The production of tin in Jos Plateau in the colonial era started with about 1.5 metric tonnes in 1914 and then began to increase until peak production of 17,740 metric tones was reached in 1943 (when Nigeria became the 6th world producer). In 1970 however, tin mining declined rapidly due to the behaviour of the market for tin and a diversion of interest in Nigeria towards oil production and export. With tin mining activities going on at various sites on the Jos Plateau at informal levels, the social and economic impacts within the natural and built environment of Jos Plateau comes readily to mind.
Plateau State, especially its capital Jos, earned the sobriquet appellation of tin city as a result of tin and other solid minerals mining in large quantity in the state.This solid mineral brought fame and lured a lot of miners both within and outside the country to Plateau State.Though mining of tin was said to have started in 1904 but the exploration of the mineral reached its peak in the 40s up to the early 70s. It attracted many foreign mining companies whose equipment are now relics of the past at various abandoned mining sites across the state. The booming of tin then and the clement weather also attracted many Europeans to Jos up to the 80s. Findings have revealed that proceeds from tin mining formed part of the resources used to develop some cities in Europe. Hence, the recent call for reparation by some eminent sons and daughters of Plateau over degradation of their land occasioned by years of mining in the state. The point they have been making is clear and genuine-since the tin mining have stopped, let us have some repairs that will restore the land to its normal state to avoid the risk of living with the damages done and to be able put the land to other economic uses.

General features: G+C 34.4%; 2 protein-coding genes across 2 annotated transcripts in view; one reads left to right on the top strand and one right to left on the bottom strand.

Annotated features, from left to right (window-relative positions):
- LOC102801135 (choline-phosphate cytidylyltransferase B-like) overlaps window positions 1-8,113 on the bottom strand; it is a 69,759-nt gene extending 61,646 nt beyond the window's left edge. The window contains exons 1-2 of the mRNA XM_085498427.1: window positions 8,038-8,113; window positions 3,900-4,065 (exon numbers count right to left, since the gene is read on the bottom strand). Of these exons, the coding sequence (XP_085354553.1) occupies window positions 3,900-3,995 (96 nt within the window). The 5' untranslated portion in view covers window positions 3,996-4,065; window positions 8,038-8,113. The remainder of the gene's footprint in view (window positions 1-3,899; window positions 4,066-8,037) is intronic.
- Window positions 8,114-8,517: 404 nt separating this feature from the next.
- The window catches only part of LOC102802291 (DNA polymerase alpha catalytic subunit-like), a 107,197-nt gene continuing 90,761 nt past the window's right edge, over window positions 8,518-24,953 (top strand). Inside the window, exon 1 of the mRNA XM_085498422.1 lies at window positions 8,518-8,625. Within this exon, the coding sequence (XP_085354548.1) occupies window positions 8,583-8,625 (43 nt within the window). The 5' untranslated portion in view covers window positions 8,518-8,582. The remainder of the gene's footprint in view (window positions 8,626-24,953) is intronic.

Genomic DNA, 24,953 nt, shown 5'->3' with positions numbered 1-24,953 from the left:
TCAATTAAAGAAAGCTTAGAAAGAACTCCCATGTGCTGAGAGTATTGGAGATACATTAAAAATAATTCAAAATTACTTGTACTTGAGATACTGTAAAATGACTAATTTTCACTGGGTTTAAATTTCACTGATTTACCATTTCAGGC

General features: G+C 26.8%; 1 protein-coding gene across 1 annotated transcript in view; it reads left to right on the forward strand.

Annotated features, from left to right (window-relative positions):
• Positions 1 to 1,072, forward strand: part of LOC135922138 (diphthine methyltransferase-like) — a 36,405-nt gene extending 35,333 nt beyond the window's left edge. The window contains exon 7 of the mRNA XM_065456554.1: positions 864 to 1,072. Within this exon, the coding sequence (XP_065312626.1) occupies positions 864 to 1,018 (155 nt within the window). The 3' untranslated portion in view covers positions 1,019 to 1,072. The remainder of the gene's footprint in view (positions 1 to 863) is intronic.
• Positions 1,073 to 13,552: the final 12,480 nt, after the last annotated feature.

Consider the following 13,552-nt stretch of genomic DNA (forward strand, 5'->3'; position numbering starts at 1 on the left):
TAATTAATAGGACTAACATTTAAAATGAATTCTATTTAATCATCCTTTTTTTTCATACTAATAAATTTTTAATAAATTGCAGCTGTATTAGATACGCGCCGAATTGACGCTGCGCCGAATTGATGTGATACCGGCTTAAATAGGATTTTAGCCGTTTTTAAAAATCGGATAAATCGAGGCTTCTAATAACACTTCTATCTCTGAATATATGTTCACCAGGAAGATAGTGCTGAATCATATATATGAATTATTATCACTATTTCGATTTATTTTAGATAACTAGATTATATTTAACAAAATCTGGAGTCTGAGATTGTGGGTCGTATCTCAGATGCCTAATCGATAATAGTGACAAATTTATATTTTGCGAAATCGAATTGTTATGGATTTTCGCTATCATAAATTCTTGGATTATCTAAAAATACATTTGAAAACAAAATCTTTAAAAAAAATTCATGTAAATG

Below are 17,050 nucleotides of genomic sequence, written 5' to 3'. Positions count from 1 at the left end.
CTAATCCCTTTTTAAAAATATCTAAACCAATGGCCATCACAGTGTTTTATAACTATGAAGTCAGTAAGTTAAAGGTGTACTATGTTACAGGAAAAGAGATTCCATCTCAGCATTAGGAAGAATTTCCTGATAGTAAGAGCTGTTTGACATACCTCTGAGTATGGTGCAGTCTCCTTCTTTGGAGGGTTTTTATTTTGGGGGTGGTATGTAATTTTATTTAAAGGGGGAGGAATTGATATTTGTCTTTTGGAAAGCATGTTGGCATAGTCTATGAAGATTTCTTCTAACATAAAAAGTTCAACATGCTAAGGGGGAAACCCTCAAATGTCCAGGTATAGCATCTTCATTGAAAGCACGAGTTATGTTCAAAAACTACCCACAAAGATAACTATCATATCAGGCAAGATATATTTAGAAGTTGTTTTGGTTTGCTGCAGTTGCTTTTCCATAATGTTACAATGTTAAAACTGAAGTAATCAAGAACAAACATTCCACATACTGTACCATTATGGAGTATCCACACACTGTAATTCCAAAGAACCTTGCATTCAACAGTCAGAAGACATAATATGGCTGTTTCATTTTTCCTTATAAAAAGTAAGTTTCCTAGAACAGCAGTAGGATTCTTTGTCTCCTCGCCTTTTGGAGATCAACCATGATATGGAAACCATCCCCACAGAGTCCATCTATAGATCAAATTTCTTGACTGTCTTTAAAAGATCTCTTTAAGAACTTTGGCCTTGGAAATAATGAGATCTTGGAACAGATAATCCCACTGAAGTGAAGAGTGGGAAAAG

A member of house of representatives, representing Barakin Ladi/Riyom federal constituency of Plateau State, Hon. Istifanus Gyang, once told journalists that Plateau State, especially his constituency, deserved compensation and reparation from United Kingdom and Europe for environmental damages caused by mining in colonial times.
The federal lawmaker said the colonial government exploited the minerals resources in the state such as tin among others and exported them to cities in UK such Liverpool and Manchester including Scotland, adding that their years of mining activities caused a lot of degradation presently posing different types of challenges to most communities in Barakin-Ladi, Riyom and in some other parts of the state.
He said the aftermath of mining activities was affecting farmers, fishermen while people faced different types of health challenges, adding that water from mining ponds were not fit for consumption as they contained a lot of iron.
“Colonial people came, exploited our mineral resources. They devastated our land, that is why you find mining ponds at every nook and cranny of the state, especially in my constituency, these ponds are now threat to our survival. For these reasons, I am pushing for reparations.
“I am packaging a position papers for the national assembly, the Queen of England for reparation. I am ready to go to any length devoid of violence to actualise this. Most of the lands have been taken over by mining ponds, farming is at the lowest ebb. I am making efforts to get the backing of the federal government, they must pay reparation,” he said.
A septuagenarian, Hamish Ibrahim, who claimed to have worked with foreign miners in the 50s up to the 70s said in spite of the large deposit and years of exploration, it did not translate to wealth and development. Despite the existence since 1946 of legislation requiring commercial mining companies to reinstate land damaged by open cast tin mining, only some few square kilometres of the 316 square kilometres affected by mining are said to have been reclaimed.
Experts have advised that something similar to the Ogoni Clean-up scheme be embarked upon, not only in Plateau, but also in areas impacted by mining activities such as the coal mines now abandoned in parts of Enugu State to save further degradation and forestall possible environmental catastrophe.